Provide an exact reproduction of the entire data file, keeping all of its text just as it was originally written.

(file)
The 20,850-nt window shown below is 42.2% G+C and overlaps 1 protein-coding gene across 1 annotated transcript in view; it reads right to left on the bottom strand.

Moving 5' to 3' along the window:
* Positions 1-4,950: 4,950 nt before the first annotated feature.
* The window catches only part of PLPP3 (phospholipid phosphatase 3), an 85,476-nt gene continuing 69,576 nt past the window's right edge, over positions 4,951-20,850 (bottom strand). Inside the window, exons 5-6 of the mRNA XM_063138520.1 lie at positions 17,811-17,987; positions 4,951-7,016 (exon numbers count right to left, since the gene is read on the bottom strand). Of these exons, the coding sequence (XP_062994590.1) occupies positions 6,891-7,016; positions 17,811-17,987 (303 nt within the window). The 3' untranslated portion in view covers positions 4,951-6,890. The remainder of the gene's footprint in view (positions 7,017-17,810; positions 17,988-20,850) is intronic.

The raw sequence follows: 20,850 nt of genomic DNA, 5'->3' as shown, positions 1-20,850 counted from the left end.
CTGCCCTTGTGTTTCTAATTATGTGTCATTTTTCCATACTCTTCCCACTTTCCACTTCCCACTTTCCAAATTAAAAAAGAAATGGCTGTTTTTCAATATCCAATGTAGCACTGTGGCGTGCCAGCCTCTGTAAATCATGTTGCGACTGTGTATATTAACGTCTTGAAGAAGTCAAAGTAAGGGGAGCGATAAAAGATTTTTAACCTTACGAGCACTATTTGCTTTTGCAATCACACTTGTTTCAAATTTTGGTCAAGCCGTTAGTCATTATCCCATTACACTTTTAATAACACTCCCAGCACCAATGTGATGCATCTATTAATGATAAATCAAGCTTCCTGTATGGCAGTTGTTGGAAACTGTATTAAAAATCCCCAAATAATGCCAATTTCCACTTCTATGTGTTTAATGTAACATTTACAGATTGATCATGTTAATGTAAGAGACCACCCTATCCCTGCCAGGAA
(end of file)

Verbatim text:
The 20,850-nt window shown below is 42.2% G+C and overlaps 1 protein-coding gene across 1 annotated transcript in view; it reads right to left on the bottom strand.

Moving 5' to 3' along the window:
* Positions 1-4,950: 4,950 nt before the first annotated feature.
* The window catches only part of PLPP3 (phospholipid phosphatase 3), an 85,476-nt gene continuing 69,576 nt past the window's right edge, over positions 4,951-20,850 (bottom strand). Inside the window, exons 5-6 of the mRNA XM_063138520.1 lie at positions 17,811-17,987; positions 4,951-7,016 (exon numbers count right to left, since the gene is read on the bottom strand). Of these exons, the coding sequence (XP_062994590.1) occupies positions 6,891-7,016; positions 17,811-17,987 (303 nt within the window). The 3' untranslated portion in view covers positions 4,951-6,890. The remainder of the gene's footprint in view (positions 7,017-17,810; positions 17,988-20,850) is intronic.

The raw sequence follows: 20,850 nt of genomic DNA, 5'->3' as shown, positions 1-20,850 counted from the left end.
CTGCCCTTGTGTTTCTAATTATGTGTCATTTTTCCATACTCTTCCCACTTTCCACTTCCCACTTTCCAAATTAAAAAAGAAATGGCTGTTTTTCAATATCCAATGTAGCACTGTGGCGTGCCAGCCTCTGTAAATCATGTTGCGACTGTGTATATTAACGTCTTGAAGAAGTCAAAGTAAGGGGAGCGATAAAAGATTTTTAACCTTACGAGCACTATTTGCTTTTGCAATCACACTTGTTTCAAATTTTGGTCAAGCCGTTAGTCATTATCCCATTACACTTTTAATAACACTCCCAGCACCAATGTGATGCATCTATTAATGATAAATCAAGCTTCCTGTATGGCAGTTGTTGGAAACTGTATTAAAAATCCCCAAATAATGCCAATTTCCACTTCTATGTGTTTAATGTAACATTTACAGATTGATCATGTTAATGTAAGAGACCACCCTATCCCTGCCAGGAA